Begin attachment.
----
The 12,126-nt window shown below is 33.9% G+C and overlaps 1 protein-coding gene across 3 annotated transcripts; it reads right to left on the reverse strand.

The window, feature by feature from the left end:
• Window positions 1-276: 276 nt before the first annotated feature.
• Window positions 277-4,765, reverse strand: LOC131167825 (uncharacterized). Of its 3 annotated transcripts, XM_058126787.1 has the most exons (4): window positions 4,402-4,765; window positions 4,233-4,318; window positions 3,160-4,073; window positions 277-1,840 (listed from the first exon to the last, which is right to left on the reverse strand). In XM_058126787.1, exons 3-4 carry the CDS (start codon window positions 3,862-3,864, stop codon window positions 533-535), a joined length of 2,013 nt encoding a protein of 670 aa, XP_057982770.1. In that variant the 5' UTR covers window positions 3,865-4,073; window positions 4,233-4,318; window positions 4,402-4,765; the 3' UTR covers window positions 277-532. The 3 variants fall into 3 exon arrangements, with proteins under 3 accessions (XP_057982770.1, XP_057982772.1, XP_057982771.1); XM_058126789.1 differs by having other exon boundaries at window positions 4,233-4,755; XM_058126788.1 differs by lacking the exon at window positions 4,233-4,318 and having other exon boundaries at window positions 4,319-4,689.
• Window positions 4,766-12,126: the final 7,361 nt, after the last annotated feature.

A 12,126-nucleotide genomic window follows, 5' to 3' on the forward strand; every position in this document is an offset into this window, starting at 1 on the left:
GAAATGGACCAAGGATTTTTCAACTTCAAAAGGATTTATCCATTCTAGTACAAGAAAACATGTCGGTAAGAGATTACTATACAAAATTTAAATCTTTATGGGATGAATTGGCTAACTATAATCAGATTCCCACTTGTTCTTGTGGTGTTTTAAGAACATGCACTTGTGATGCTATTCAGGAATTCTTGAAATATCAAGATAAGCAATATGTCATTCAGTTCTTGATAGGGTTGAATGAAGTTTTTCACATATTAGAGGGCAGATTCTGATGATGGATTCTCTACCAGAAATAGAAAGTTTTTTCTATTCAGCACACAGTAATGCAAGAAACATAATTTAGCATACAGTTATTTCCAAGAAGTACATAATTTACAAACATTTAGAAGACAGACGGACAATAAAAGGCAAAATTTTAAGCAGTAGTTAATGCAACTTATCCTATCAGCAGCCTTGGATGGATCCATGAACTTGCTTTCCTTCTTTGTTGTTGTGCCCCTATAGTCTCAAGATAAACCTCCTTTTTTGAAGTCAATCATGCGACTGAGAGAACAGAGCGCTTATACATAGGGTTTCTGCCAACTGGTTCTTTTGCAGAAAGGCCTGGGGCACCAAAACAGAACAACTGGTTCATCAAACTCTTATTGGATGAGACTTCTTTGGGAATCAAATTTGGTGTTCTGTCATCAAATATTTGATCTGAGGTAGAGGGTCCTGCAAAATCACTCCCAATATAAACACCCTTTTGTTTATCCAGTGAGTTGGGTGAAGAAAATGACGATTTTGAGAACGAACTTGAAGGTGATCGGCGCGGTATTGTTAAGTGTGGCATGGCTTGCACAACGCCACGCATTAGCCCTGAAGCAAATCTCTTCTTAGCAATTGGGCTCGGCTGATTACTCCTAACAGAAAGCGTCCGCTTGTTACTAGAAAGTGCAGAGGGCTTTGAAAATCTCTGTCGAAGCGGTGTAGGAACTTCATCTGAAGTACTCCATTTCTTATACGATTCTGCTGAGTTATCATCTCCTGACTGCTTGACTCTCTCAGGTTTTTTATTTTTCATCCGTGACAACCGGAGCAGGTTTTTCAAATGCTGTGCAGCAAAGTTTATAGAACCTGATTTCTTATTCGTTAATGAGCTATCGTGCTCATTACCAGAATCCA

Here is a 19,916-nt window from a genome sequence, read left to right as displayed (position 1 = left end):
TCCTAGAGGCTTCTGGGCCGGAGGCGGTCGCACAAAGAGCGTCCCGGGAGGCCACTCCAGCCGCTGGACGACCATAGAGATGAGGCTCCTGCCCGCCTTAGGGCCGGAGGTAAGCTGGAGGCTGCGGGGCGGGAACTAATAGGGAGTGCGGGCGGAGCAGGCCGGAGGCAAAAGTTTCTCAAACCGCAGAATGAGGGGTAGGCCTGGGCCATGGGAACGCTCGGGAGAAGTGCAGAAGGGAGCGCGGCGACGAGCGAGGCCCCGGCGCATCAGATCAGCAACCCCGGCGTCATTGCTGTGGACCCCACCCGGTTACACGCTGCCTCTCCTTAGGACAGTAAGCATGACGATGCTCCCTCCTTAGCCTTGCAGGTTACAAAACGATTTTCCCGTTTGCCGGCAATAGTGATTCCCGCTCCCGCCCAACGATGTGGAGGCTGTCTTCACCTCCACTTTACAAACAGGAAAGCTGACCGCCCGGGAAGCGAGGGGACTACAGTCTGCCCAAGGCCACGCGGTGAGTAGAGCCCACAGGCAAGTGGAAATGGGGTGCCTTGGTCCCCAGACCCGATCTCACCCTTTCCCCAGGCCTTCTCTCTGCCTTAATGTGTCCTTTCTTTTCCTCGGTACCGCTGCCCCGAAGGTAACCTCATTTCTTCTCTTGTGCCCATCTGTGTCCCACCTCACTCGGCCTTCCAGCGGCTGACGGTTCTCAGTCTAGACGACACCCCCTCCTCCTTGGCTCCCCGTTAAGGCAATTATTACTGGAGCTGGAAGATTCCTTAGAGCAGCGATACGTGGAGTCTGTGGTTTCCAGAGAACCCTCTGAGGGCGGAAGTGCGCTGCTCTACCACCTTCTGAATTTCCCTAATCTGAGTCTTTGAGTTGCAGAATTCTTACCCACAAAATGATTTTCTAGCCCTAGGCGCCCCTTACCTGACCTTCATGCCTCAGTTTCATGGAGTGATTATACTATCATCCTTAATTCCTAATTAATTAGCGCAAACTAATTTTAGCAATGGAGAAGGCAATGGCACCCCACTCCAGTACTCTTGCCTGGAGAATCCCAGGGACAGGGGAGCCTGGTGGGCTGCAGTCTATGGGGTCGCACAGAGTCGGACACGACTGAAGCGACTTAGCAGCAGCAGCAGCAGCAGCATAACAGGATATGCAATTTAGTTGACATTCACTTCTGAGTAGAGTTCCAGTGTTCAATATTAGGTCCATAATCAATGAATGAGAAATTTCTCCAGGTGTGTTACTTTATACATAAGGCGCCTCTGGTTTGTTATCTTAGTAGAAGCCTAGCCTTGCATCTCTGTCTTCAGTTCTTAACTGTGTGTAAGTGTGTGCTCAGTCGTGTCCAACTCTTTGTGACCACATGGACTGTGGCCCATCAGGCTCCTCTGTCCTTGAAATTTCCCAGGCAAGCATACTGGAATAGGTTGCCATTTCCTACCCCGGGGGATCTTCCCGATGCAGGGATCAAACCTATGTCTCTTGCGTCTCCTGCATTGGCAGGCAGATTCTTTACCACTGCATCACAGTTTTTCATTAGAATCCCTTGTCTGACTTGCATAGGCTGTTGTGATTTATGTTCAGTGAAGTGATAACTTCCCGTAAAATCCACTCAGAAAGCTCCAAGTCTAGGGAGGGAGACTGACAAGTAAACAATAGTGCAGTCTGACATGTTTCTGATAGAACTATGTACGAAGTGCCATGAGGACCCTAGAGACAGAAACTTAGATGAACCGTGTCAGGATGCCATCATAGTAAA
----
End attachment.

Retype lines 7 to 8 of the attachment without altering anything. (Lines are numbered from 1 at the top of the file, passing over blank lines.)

GAAATGGACCAAGGATTTTTCAACTTCAAAAGGATTTATCCATTCTAGTACAAGAAAACATGTCGGTAAGAGATTACTATACAAAATTTAAATCTTTATGGGATGAATTGGCTAACTATAATCAGATTCCCACTTGTTCTTGTGGTGTTTTAAGAACATGCACTTGTGATGCTATTCAGGAATTCTTGAAATATCAAGATAAGCAATATGTCATTCAGTTCTTGATAGGGTTGAATGAAGTTTTTCACATATTAGAGGGCAGATTCTGATGATGGATTCTCTACCAGAAATAGAAAGTTTTTTCTATTCAGCACACAGTAATGCAAGAAACATAATTTAGCATACAGTTATTTCCAAGAAGTACATAATTTACAAACATTTAGAAGACAGACGGACAATAAAAGGCAAAATTTTAAGCAGTAGTTAATGCAACTTATCCTATCAGCAGCCTTGGATGGATCCATGAACTTGCTTTCCTTCTTTGTTGTTGTGCCCCTATAGTCTCAAGATAAACCTCCTTTTTTGAAGTCAATCATGCGACTGAGAGAACAGAGCGCTTATACATAGGGTTTCTGCCAACTGGTTCTTTTGCAGAAAGGCCTGGGGCACCAAAACAGAACAACTGGTTCATCAAACTCTTATTGGATGAGACTTCTTTGGGAATCAAATTTGGTGTTCTGTCATCAAATATTTGATCTGAGGTAGAGGGTCCTGCAAAATCACTCCCAATATAAACACCCTTTTGTTTATCCAGTGAGTTGGGTGAAGAAAATGACGATTTTGAGAACGAACTTGAAGGTGATCGGCGCGGTATTGTTAAGTGTGGCATGGCTTGCACAACGCCACGCATTAGCCCTGAAGCAAATCTCTTCTTAGCAATTGGGCTCGGCTGATTACTCCTAACAGAAAGCGTCCGCTTGTTACTAGAAAGTGCAGAGGGCTTTGAAAATCTCTGTCGAAGCGGTGTAGGAACTTCATCTGAAGTACTCCATTTCTTATACGATTCTGCTGAGTTATCATCTCCTGACTGCTTGACTCTCTCAGGTTTTTTATTTTTCATCCGTGACAACCGGAGCAGGTTTTTCAAATGCTGTGCAGCAAAGTTTATAGAACCTGATTTCTTATTCGTTAATGAGCTATCGTGCTCATTACCAGAATCCA

Here is a 19,916-nt window from a genome sequence, read left to right as displayed (position 1 = left end):